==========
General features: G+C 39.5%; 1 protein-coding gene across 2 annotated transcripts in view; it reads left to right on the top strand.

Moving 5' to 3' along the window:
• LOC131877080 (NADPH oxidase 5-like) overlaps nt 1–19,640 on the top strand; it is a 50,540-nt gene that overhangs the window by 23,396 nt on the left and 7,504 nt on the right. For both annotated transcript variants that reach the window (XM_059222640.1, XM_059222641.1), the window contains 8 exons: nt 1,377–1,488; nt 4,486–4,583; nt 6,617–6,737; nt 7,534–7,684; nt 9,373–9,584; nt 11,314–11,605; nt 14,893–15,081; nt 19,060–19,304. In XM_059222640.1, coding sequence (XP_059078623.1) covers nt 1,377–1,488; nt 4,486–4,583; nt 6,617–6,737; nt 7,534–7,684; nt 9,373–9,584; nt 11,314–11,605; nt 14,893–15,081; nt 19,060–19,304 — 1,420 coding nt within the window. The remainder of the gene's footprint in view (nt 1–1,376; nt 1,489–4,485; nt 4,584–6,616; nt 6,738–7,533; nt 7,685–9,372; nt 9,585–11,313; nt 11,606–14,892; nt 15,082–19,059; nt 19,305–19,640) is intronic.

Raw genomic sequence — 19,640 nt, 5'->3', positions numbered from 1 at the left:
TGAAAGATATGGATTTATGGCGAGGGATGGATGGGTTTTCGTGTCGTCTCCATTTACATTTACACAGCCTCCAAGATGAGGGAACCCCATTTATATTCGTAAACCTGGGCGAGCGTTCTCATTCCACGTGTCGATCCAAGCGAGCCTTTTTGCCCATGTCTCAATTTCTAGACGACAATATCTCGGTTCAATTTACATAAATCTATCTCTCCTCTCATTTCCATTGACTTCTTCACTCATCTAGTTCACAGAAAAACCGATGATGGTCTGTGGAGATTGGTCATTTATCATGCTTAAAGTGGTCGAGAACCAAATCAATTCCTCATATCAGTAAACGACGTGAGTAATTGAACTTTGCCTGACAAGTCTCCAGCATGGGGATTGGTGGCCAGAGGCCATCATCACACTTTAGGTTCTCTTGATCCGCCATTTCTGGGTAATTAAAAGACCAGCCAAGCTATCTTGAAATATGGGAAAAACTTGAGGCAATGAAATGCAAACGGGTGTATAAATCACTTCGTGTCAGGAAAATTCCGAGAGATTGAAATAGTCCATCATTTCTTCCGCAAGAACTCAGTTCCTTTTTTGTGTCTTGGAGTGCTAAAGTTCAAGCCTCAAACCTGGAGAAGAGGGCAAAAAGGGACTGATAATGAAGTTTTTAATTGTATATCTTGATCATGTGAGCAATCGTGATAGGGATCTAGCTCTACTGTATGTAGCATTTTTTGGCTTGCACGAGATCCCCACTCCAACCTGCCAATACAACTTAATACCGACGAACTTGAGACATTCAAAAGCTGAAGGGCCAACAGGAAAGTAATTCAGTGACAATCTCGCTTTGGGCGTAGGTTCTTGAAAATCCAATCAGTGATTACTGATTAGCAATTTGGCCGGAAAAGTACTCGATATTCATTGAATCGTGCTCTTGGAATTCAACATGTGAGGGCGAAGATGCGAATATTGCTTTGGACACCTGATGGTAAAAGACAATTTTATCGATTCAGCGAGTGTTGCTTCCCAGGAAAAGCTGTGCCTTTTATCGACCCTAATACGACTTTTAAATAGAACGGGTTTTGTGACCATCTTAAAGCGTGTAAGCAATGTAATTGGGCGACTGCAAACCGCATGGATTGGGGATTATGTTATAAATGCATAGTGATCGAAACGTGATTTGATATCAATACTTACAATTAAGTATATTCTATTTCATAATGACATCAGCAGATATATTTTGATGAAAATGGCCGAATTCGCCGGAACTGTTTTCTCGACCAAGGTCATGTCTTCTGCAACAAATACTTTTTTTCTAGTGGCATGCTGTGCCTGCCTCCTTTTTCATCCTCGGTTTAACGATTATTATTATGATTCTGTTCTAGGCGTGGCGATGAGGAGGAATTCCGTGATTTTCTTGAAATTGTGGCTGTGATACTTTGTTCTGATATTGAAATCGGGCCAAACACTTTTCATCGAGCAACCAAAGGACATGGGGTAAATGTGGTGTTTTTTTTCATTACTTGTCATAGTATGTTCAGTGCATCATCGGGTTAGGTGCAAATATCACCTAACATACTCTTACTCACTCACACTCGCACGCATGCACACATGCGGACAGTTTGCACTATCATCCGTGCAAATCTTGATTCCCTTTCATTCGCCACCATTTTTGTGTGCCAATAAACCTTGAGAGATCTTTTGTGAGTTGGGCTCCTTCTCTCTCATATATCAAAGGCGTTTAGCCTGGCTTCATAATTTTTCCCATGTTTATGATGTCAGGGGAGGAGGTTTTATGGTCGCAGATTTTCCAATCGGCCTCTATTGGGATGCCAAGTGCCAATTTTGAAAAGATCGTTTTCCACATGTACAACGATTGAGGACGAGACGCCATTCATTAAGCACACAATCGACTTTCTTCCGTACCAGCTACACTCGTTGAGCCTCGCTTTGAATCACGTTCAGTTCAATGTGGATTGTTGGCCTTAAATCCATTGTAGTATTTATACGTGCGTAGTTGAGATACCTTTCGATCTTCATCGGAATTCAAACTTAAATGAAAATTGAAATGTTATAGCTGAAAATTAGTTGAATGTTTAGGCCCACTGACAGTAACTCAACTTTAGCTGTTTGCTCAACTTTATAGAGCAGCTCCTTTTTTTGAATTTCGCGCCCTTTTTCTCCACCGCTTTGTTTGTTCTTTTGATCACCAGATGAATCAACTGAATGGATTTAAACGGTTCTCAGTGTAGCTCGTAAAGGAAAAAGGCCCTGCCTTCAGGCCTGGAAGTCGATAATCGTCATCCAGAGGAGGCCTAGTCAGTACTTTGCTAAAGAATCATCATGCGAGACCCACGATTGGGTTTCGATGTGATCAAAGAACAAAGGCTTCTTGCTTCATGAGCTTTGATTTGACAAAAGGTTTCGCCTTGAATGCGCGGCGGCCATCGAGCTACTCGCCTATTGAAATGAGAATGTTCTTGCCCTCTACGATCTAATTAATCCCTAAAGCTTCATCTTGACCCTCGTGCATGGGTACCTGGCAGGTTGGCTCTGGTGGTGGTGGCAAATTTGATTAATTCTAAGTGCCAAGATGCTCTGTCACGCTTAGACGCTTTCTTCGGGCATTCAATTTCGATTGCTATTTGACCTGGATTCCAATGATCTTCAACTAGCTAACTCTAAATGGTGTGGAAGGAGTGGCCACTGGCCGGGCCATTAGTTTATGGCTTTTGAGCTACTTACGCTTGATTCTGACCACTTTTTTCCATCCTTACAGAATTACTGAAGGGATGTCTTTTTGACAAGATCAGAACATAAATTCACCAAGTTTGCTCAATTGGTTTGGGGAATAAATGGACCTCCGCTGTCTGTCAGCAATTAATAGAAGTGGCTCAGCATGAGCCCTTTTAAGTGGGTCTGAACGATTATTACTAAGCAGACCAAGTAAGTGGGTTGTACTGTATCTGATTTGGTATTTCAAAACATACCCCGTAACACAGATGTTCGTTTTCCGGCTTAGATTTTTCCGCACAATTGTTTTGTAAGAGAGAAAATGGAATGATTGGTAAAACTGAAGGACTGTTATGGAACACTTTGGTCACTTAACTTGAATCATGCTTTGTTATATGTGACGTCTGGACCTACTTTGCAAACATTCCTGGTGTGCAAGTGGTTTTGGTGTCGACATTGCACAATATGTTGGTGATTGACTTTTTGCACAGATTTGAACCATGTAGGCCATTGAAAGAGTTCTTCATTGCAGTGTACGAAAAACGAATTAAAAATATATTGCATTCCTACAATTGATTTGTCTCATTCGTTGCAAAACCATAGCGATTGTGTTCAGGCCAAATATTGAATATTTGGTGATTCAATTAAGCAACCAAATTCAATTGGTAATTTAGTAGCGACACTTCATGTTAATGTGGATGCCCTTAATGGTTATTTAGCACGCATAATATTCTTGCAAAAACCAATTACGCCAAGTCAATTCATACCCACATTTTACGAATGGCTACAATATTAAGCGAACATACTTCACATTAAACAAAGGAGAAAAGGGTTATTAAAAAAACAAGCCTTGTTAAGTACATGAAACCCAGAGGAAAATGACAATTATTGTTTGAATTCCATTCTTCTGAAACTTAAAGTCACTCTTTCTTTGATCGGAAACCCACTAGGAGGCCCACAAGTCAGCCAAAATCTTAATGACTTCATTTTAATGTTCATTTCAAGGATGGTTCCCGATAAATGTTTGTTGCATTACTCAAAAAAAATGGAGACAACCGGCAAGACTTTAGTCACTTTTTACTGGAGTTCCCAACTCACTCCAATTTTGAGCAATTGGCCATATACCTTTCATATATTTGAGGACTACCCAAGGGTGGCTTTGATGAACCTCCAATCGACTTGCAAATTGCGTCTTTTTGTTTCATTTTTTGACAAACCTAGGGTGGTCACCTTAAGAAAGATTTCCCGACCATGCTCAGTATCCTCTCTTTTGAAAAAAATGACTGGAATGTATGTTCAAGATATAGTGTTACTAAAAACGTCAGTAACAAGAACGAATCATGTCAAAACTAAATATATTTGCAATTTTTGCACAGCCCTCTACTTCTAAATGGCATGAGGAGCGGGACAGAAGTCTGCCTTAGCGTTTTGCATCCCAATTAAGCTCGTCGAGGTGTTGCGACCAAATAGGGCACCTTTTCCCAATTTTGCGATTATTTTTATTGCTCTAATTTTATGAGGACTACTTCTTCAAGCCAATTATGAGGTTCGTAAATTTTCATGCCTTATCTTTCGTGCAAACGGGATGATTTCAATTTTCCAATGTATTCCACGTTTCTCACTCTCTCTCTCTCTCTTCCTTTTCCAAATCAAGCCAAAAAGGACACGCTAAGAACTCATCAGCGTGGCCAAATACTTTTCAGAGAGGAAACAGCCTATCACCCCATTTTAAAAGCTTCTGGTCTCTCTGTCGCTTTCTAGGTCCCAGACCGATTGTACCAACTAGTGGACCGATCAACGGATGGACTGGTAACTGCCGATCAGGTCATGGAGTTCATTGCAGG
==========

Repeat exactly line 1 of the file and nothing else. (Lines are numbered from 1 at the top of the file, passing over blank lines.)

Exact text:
General features: G+C 39.5%; 1 protein-coding gene across 2 annotated transcripts in view; it reads left to right on the top strand.